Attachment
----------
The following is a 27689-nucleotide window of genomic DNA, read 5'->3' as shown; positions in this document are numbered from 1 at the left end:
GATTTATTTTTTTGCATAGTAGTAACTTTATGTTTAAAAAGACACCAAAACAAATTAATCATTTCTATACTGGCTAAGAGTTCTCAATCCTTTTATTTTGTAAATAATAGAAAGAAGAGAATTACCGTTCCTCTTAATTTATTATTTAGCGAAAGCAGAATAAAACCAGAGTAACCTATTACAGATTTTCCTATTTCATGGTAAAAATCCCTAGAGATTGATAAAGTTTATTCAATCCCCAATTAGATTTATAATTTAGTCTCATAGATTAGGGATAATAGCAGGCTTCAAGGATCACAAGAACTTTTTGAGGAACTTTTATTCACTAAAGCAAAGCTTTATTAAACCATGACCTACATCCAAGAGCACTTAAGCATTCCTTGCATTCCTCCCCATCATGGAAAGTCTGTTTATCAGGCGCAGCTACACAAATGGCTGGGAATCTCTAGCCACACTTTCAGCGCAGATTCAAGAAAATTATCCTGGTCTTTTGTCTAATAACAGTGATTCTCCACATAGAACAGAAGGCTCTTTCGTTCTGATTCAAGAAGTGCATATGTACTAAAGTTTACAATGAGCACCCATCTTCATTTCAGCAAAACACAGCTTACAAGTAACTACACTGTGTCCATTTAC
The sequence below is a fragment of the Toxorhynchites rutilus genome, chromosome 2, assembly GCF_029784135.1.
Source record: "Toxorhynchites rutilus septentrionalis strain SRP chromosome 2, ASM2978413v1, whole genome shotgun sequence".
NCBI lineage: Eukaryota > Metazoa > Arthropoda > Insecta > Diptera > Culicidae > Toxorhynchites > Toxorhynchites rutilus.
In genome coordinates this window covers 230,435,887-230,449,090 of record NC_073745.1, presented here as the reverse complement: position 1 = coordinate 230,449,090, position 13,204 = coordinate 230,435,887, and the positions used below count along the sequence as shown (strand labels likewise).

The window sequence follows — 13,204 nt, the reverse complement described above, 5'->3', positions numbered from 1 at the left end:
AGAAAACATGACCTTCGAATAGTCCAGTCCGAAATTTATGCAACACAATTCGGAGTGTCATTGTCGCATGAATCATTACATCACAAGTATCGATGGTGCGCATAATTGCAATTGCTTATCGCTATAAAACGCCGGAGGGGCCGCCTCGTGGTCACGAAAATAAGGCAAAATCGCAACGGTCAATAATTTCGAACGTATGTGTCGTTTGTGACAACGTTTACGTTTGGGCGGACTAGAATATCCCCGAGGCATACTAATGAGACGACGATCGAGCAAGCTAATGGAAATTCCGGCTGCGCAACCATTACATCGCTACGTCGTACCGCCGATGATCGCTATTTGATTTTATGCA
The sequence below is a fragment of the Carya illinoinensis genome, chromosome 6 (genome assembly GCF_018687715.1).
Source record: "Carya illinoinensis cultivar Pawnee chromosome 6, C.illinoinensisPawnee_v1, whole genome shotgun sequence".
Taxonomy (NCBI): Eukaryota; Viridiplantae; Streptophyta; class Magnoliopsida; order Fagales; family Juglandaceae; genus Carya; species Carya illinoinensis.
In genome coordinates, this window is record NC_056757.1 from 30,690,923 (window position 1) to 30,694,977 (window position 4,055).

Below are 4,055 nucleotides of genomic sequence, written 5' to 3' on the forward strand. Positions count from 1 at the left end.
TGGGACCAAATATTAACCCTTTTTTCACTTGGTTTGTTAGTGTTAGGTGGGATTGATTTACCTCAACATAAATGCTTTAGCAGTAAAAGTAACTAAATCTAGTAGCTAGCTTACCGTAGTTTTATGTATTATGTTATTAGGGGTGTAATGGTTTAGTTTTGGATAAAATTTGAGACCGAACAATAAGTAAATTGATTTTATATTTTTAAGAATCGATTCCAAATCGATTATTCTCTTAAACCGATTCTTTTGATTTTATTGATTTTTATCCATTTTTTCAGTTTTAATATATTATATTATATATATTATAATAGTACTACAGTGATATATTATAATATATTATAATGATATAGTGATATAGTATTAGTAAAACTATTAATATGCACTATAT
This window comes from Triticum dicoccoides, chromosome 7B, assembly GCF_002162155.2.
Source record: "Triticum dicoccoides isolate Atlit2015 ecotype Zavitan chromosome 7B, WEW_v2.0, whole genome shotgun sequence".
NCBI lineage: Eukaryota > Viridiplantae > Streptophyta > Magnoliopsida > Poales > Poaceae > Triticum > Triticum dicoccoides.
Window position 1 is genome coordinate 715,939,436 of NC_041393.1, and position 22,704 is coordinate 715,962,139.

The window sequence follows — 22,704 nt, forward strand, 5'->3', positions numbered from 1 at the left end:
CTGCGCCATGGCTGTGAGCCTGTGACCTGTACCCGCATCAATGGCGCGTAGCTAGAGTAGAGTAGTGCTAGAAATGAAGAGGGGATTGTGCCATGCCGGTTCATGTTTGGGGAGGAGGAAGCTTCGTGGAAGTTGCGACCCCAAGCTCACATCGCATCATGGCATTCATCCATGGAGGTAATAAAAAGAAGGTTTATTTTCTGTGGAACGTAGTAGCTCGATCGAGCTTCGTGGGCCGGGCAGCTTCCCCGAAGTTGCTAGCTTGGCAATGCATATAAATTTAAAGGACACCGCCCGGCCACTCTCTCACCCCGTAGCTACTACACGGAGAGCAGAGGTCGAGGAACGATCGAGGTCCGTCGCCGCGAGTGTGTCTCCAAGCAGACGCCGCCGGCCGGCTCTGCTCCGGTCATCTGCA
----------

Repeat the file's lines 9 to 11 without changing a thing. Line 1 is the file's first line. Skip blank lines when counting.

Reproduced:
The sequence below is a fragment of the Carya illinoinensis genome, chromosome 6 (genome assembly GCF_018687715.1).
Source record: "Carya illinoinensis cultivar Pawnee chromosome 6, C.illinoinensisPawnee_v1, whole genome shotgun sequence".
Taxonomy (NCBI): Eukaryota; Viridiplantae; Streptophyta; class Magnoliopsida; order Fagales; family Juglandaceae; genus Carya; species Carya illinoinensis.